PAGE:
The Obama administration just released another set of regulations, the “Draft Notice of Benefit and Payment Parameters for 2014.”

Among many other things in the 373 pages, they have announced their proposed assessments to cover the cost of running the federal exchange.

In order for the feds to administer the new insurance exchanges, they have proposed a fee of 3.5% of premium on each insurance policy sold in the exchanges (page 224).

This from the Kaiser Foundation 2011 “Primer” on Medicare:
“The costs of administering the Medicare program have remained low over the years––less than 2% of program expenditures.”

Many times over the years I have heard from advocates of a single-payer Canadian-style health plan that Medicare proves the federal government can do it cheaper than the private sector and should therefore take it all over.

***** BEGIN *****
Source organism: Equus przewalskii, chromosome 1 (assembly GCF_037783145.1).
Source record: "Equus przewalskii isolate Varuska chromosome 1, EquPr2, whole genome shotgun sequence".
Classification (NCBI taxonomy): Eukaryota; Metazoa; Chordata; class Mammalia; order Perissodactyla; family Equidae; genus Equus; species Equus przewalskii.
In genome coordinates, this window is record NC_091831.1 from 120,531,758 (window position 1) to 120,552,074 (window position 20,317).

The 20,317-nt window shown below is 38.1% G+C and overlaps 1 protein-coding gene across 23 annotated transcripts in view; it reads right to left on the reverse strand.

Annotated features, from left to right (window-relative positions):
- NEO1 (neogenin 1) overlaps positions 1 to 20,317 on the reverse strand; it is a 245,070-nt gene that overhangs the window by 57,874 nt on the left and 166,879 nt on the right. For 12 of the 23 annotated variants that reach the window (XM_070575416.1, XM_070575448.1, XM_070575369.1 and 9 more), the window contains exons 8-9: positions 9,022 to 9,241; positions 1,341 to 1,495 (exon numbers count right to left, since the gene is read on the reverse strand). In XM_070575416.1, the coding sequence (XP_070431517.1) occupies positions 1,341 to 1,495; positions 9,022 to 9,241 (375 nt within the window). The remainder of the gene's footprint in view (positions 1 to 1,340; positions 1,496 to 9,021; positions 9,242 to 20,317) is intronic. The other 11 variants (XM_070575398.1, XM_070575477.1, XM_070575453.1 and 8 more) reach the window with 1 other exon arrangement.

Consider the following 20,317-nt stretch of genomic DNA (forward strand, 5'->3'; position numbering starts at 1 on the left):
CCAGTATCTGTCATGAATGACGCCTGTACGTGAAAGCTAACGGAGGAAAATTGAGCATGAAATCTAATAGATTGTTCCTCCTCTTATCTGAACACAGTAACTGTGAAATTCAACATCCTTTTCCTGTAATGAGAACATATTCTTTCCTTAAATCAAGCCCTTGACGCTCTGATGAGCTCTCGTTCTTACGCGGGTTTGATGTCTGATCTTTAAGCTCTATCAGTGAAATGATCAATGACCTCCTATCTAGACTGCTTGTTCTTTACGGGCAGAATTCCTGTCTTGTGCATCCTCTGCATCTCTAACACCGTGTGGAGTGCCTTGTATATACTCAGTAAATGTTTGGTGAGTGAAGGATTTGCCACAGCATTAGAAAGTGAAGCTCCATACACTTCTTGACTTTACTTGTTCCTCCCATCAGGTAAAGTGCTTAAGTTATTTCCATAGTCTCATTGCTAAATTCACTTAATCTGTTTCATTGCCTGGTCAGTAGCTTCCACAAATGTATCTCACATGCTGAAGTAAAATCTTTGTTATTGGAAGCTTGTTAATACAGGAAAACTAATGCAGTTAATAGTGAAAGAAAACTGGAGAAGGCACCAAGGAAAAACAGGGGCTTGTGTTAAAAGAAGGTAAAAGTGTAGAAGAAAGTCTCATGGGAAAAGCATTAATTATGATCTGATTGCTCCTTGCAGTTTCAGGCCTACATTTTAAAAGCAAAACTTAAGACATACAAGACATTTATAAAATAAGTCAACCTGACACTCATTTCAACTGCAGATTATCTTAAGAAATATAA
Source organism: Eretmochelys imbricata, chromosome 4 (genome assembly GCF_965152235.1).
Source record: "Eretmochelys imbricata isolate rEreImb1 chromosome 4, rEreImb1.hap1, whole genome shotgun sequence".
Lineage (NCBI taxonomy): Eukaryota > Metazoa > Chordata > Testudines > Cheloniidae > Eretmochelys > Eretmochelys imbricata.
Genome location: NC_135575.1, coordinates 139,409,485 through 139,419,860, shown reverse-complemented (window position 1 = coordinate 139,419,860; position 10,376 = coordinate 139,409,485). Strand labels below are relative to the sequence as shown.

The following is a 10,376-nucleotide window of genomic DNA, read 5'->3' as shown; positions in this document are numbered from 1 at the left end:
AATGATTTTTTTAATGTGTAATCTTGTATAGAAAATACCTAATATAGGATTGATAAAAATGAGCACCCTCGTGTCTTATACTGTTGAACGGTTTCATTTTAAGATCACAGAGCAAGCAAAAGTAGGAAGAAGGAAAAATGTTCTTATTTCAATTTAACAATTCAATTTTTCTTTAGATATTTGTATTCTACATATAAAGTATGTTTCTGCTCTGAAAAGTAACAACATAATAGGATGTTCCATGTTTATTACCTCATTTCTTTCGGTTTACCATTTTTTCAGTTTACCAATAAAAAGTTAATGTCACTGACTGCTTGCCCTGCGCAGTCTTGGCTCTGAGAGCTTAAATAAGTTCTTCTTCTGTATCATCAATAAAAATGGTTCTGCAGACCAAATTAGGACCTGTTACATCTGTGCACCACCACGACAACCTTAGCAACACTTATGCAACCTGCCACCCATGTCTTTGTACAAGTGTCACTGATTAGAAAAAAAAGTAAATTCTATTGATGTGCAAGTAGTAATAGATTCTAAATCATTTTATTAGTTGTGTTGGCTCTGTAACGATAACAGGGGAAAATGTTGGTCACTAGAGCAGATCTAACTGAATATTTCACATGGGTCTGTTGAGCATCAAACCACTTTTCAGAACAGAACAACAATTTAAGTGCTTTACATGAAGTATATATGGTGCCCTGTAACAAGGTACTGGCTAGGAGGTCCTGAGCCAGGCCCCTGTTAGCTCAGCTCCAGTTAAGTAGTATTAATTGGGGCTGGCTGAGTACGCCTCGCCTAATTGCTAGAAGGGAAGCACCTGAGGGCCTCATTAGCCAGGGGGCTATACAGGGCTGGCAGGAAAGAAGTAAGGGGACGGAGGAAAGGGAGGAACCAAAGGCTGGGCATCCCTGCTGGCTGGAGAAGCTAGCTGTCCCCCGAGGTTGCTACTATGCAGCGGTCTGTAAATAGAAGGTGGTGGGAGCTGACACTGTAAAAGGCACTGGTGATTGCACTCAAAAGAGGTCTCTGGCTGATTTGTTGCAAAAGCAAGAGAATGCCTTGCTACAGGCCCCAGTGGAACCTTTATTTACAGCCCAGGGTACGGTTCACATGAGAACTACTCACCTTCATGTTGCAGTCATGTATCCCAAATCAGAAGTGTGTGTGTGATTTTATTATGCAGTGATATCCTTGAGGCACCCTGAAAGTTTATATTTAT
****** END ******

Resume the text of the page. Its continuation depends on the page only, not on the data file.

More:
So much for the notion that the feds are the model of insurance efficiency.

Under the new health care law’s Minimum Loss Ratio (MLR) provisions, insurance companies are limited to no more than 20% of premiums for expenses in the small group and individual markets.

The feds just increased those expense ratios by 18%. And, there are some non-profit health plans that operate on MLRs around 10% in this market––this is a 35% increase in their expenses!

Insurance companies are still going to have to issue policies, send bills to customers, pay the claims, and everything else they have always done. Given that insurance brokers will be part of the exchange, and their commissions took a big hit earlier so the health plans could meet the MLR targets, it is hard to see just where the health plans are going to be picking up any expense offsets. There is only one thing the insurance companies can do with this new fee––add it right on top of the premiums they are already charging.

Maybe we need an MLR rule for the feds.

Robert Laszewski has been a fixture in Washington health policy circles for the better part of three decades. He currently serves as the president of Health Policy and Strategy Associates of Alexandria, Virginia. You can read more of his thoughtful analysis of healthcare industry trends at The Health Policy and Marketplace Blog, where this post first appeared.